When first elected, Obama supposedly sought to secure his personal and political identity by emulating Abraham Lincoln’s “Team of Rivals,” enlisting political opposites to his inner circle. This included making Hillary Clinton, whom he defeated in a hotly contested 2008 primary contest, his secretary of state and keeping on Defense Chief Robert Gates, who served in that capacity under Obama’s Republican predecessor, George W. Bush.
Today, the “Team of Rivals” is more appearance than reality. “He thought it was a great idea and ever since he’s backtracked, he didn’t really do it,” Maraniss says. When top appointments are made, the paramount consideration usually is how the people fit the president’s “comfort” zone…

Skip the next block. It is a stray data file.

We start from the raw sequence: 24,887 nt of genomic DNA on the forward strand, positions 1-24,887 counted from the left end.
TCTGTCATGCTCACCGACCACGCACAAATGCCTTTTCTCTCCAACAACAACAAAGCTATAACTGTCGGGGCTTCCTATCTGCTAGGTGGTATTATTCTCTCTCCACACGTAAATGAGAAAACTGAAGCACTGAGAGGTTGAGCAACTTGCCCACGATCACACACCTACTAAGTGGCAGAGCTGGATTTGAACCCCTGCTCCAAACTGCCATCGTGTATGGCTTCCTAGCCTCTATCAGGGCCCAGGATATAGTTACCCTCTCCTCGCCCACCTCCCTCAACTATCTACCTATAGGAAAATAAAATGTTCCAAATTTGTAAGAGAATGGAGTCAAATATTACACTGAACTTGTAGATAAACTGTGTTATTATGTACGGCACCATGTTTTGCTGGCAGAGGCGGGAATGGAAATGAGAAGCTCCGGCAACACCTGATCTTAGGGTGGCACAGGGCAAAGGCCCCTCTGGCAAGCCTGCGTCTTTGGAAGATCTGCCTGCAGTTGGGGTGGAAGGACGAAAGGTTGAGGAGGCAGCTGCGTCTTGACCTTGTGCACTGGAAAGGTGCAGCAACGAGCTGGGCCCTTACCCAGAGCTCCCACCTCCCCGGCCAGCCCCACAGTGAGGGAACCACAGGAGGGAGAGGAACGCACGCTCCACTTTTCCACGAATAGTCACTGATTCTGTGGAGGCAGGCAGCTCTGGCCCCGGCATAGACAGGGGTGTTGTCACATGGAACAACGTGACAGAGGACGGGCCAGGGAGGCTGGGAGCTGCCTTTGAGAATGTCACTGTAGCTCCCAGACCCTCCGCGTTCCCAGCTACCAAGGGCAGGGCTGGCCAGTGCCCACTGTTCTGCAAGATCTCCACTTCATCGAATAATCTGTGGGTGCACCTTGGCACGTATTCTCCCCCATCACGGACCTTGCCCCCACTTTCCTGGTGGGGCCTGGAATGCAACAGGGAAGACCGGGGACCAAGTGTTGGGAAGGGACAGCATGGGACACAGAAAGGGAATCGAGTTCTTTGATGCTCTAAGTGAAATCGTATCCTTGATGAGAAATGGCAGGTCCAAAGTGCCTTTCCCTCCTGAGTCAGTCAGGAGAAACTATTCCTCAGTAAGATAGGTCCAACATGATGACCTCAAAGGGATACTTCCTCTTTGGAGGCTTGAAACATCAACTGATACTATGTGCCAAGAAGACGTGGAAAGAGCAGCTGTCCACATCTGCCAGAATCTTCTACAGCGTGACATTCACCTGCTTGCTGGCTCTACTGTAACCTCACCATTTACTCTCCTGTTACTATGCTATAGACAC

Jeb Bush, the former governor of Florida, noted the other day that he had just finished reading the fourth installment of Robert Caro’s epic biography of Lyndon Johnson. He thought of the contrast with Obama. “Johnson,” Bush says, “would have grabbed people by the shoulders, ears, head. He would have convinced John Boehner that it was his patriotic duty to step up. He would have charmed whoever was the guy who needed to be charmed, or the gal, to get the budget done.”
Obama may not be capable of the personal engagement of a LBJ or FDR. Still, Maraniss believes, more than most politicians or most people, he has “throughout his life shown a capacity to learn and grow and change.”